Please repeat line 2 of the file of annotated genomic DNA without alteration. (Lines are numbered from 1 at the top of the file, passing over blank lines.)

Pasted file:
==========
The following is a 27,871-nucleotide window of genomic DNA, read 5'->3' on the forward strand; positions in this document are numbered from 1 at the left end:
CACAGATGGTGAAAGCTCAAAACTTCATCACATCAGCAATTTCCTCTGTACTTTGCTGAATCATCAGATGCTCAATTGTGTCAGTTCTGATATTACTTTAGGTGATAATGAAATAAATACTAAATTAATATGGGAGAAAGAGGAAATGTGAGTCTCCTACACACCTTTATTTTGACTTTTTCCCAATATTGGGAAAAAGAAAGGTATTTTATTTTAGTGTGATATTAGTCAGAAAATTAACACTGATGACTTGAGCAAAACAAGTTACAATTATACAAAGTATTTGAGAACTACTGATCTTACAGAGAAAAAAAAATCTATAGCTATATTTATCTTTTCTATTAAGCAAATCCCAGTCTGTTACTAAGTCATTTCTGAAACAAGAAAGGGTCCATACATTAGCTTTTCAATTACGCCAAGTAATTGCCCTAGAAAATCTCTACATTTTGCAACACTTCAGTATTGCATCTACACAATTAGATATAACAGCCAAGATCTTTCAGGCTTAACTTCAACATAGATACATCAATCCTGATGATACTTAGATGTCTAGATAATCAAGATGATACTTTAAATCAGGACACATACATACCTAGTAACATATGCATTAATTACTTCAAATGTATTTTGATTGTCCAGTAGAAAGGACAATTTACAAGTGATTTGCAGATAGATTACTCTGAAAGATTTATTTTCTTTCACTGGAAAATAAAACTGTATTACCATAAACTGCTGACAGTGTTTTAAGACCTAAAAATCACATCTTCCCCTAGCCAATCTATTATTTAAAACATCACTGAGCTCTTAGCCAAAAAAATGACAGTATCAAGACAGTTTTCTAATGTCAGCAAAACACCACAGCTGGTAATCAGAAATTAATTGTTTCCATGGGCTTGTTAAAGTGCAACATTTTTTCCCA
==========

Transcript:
CACAGATGGTGAAAGCTCAAAACTTCATCACATCAGCAATTTCCTCTGTACTTTGCTGAATCATCAGATGCTCAATTGTGTCAGTTCTGATATTACTTTAGGTGATAATGAAATAAATACTAAATTAATATGGGAGAAAGAGGAAATGTGAGTCTCCTACACACCTTTATTTTGACTTTTTCCCAATATTGGGAAAAAGAAAGGTATTTTATTTTAGTGTGATATTAGTCAGAAAATTAACACTGATGACTTGAGCAAAACAAGTTACAATTATACAAAGTATTTGAGAACTACTGATCTTACAGAGAAAAAAAAATCTATAGCTATATTTATCTTTTCTATTAAGCAAATCCCAGTCTGTTACTAAGTCATTTCTGAAACAAGAAAGGGTCCATACATTAGCTTTTCAATTACGCCAAGTAATTGCCCTAGAAAATCTCTACATTTTGCAACACTTCAGTATTGCATCTACACAATTAGATATAACAGCCAAGATCTTTCAGGCTTAACTTCAACATAGATACATCAATCCTGATGATACTTAGATGTCTAGATAATCAAGATGATACTTTAAATCAGGACACATACATACCTAGTAACATATGCATTAATTACTTCAAATGTATTTTGATTGTCCAGTAGAAAGGACAATTTACAAGTGATTTGCAGATAGATTACTCTGAAAGATTTATTTTCTTTCACTGGAAAATAAAACTGTATTACCATAAACTGCTGACAGTGTTTTAAGACCTAAAAATCACATCTTCCCCTAGCCAATCTATTATTTAAAACATCACTGAGCTCTTAGCCAAAAAAATGACAGTATCAAGACAGTTTTCTAATGTCAGCAAAACACCACAGCTGGTAATCAGAAATTAATTGTTTCCATGGGCTTGTTAAAGTGCAACATTTTTTCCCA